When Asheville, NC hosted the Clean Diesel, Clean Air Conference put on by the Diesel Technology Forum, the organizers couldn't have picked a better location. Asheville and Buncombe County have become models for their use of diesel retrofit technology. Thanks in part to donated technology from Diesel Technology Forum, Asheville has adopted clean diesel technology for its Public Transit System and Buncombe County is using diesel retrofit technology for its landfill operation.
Congressman for the district, Charles Taylor, praised the city and county. "The city of Asheville and Buncombe County are true environmental success stories," says Taylor. "Clean diesel retrofit technologies represent one of the most cost-effective, clean air solutions available for federal funding, and these localities should serve as a microcosm for a broader national program."
Caterpillar, Inc. donated 16 diesel oxidation catalysts to be installed on 16 of Asheville's public transportation buses and two catalyzed converter mufflers for two D6 Track Type Tractors belonging to the Buncombe County landfill. Together, these donations will reduce key emissions by 26.1 tons per year.
Samsung's Galaxy line of smartphones used to fare quite well in the repairability department, but last year's flagship S5 model took a tumble, scoring a meh-inducing 5/10. Will the newly redesigned S6 lead us back into star-studded territory, or will we sink further into the depths of a repairability black hole?
In 2003, the world contained just over 500 million Internet-connected devices. By 2010, this figure had risen to 12.5 billion connected objects, almost six devices per individual with access to the Internet. Now, as we move into 2015, the number of connected 'things' is expected to reach 25 billion, ultimately edging toward 50 billion by the end of the decade.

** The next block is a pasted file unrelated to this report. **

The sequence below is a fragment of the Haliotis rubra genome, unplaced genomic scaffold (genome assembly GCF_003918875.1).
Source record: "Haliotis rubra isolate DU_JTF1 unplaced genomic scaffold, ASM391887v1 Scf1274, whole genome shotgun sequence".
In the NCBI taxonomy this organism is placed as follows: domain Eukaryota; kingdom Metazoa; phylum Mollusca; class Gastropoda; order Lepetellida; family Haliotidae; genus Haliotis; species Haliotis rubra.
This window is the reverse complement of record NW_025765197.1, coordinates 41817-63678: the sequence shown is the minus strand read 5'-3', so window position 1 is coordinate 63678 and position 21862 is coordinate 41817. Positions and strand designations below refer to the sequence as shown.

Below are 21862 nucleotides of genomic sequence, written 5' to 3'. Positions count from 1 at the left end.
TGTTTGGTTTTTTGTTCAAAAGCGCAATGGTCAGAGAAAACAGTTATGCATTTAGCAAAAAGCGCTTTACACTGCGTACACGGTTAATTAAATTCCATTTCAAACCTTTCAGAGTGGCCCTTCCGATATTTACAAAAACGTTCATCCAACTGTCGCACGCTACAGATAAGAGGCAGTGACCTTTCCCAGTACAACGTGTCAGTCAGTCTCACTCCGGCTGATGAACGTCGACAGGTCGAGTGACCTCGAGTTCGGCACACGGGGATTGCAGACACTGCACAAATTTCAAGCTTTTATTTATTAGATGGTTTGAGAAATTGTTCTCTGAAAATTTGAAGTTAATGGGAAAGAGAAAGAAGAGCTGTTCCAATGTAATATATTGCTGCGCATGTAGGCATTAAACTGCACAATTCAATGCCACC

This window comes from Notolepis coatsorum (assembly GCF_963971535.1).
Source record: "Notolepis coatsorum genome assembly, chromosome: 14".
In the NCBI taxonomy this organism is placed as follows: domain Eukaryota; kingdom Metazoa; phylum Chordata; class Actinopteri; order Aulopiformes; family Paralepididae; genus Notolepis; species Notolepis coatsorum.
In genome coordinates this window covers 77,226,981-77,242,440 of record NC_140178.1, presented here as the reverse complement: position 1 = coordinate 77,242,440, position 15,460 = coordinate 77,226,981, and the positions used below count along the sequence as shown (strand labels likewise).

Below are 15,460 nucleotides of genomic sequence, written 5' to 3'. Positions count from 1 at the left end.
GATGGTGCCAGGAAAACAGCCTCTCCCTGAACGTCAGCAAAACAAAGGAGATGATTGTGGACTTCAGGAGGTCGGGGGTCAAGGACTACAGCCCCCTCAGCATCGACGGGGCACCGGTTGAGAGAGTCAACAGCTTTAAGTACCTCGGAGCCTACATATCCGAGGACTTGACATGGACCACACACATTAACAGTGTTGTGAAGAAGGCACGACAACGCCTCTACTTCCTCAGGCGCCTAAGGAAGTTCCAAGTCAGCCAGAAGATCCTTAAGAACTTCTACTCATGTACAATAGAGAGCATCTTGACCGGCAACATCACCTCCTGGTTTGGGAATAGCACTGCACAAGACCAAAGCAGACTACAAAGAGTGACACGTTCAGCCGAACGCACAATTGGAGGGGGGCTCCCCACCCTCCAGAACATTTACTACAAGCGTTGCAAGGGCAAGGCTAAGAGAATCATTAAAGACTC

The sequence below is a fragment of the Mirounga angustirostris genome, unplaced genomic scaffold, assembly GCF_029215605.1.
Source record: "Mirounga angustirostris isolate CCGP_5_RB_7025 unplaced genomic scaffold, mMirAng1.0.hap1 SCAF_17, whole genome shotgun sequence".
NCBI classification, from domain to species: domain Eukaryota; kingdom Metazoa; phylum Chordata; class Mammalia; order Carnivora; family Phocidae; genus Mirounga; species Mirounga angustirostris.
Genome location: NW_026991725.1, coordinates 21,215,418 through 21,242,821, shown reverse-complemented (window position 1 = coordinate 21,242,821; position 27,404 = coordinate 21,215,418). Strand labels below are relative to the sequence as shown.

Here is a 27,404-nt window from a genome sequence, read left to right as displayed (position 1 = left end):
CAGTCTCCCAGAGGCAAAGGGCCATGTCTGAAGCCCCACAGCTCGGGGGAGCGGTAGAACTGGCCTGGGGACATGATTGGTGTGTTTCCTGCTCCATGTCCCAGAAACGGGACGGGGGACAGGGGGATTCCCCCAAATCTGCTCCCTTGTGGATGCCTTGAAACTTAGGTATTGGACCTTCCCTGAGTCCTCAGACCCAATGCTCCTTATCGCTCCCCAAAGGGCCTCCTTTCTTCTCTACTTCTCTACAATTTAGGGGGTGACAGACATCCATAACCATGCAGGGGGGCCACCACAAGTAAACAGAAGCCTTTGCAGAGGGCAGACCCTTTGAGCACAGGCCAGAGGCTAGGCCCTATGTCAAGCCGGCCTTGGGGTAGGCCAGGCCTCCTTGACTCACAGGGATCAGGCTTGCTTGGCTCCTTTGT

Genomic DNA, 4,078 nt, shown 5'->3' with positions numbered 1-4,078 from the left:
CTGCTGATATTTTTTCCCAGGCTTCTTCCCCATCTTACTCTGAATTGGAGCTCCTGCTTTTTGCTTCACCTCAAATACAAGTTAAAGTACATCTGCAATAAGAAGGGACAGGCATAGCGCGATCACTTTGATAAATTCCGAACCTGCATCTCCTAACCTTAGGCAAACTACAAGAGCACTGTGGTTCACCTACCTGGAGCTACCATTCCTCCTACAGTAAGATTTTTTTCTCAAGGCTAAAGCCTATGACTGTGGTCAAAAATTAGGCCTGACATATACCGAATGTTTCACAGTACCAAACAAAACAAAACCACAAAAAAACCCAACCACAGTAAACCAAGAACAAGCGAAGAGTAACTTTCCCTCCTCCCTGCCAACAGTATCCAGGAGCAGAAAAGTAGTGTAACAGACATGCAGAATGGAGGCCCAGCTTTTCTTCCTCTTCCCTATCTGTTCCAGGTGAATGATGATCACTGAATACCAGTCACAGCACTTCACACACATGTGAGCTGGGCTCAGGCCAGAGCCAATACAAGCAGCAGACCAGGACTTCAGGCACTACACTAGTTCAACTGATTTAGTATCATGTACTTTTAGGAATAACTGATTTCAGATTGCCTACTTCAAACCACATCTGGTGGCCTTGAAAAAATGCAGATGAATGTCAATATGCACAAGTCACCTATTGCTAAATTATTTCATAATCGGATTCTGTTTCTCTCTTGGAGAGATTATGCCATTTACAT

NASA engineer Brian Trease studied abroad in Japan as a high school student and used to fold fast-food wrappers into cranes using origami techniques he learned in library books. Inspired by this, he began to imagine that origami could be applied to building spacecraft components, particularly solar panels that could one day send solar power from space to be used on earth.
Biomedical engineering is one of the fastest growing engineering fields; from medical devices and pharmaceuticals to more cutting-edge areas like tissue, genetic, and neural engineering, US biomedical engineers (BMEs) boast salaries nearly double the annual mean wage and have faster than average job growth.
Focus on Fundamentals consists of 45-minute on-line classes that cover a host of technologies. You learn without leaving the comfort of your desk. All classes are taught by subject-matter experts and all are archived. So if you can't attend live, attend at your convenience.